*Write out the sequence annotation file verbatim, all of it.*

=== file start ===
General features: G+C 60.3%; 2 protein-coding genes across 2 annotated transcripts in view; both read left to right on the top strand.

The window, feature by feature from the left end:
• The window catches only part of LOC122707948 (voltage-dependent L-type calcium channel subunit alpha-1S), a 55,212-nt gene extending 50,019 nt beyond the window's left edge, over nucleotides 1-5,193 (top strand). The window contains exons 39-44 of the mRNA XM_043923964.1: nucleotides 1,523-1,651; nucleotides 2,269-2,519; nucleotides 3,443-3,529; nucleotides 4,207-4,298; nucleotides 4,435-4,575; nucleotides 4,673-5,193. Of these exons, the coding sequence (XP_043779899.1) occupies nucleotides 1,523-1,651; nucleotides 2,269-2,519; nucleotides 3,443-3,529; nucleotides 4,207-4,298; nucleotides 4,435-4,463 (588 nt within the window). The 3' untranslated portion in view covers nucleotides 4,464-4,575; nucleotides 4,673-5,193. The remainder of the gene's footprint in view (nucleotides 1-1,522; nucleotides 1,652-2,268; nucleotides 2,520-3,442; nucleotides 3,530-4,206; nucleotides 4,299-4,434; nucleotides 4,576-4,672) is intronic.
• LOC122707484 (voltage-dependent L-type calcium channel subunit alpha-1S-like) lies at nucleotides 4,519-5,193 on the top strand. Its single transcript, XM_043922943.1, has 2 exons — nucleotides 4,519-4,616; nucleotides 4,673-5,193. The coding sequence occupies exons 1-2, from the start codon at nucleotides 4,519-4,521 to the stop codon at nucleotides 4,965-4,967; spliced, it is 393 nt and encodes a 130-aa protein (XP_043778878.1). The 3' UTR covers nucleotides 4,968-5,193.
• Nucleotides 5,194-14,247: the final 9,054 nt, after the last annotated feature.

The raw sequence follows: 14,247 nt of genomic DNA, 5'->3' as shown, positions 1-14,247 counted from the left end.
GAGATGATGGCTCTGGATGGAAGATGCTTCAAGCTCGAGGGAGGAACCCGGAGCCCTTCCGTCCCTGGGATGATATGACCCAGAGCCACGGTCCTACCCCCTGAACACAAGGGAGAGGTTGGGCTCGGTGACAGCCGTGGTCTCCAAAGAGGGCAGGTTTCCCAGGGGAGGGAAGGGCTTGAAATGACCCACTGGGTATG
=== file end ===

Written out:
General features: G+C 60.3%; 2 protein-coding genes across 2 annotated transcripts in view; both read left to right on the top strand.

The window, feature by feature from the left end:
• The window catches only part of LOC122707948 (voltage-dependent L-type calcium channel subunit alpha-1S), a 55,212-nt gene extending 50,019 nt beyond the window's left edge, over nucleotides 1-5,193 (top strand). The window contains exons 39-44 of the mRNA XM_043923964.1: nucleotides 1,523-1,651; nucleotides 2,269-2,519; nucleotides 3,443-3,529; nucleotides 4,207-4,298; nucleotides 4,435-4,575; nucleotides 4,673-5,193. Of these exons, the coding sequence (XP_043779899.1) occupies nucleotides 1,523-1,651; nucleotides 2,269-2,519; nucleotides 3,443-3,529; nucleotides 4,207-4,298; nucleotides 4,435-4,463 (588 nt within the window). The 3' untranslated portion in view covers nucleotides 4,464-4,575; nucleotides 4,673-5,193. The remainder of the gene's footprint in view (nucleotides 1-1,522; nucleotides 1,652-2,268; nucleotides 2,520-3,442; nucleotides 3,530-4,206; nucleotides 4,299-4,434; nucleotides 4,576-4,672) is intronic.
• LOC122707484 (voltage-dependent L-type calcium channel subunit alpha-1S-like) lies at nucleotides 4,519-5,193 on the top strand. Its single transcript, XM_043922943.1, has 2 exons — nucleotides 4,519-4,616; nucleotides 4,673-5,193. The coding sequence occupies exons 1-2, from the start codon at nucleotides 4,519-4,521 to the stop codon at nucleotides 4,965-4,967; spliced, it is 393 nt and encodes a 130-aa protein (XP_043778878.1). The 3' UTR covers nucleotides 4,968-5,193.
• Nucleotides 5,194-14,247: the final 9,054 nt, after the last annotated feature.

The raw sequence follows: 14,247 nt of genomic DNA, 5'->3' as shown, positions 1-14,247 counted from the left end.
GAGATGATGGCTCTGGATGGAAGATGCTTCAAGCTCGAGGGAGGAACCCGGAGCCCTTCCGTCCCTGGGATGATATGACCCAGAGCCACGGTCCTACCCCCTGAACACAAGGGAGAGGTTGGGCTCGGTGACAGCCGTGGTCTCCAAAGAGGGCAGGTTTCCCAGGGGAGGGAAGGGCTTGAAATGACCCACTGGGTATG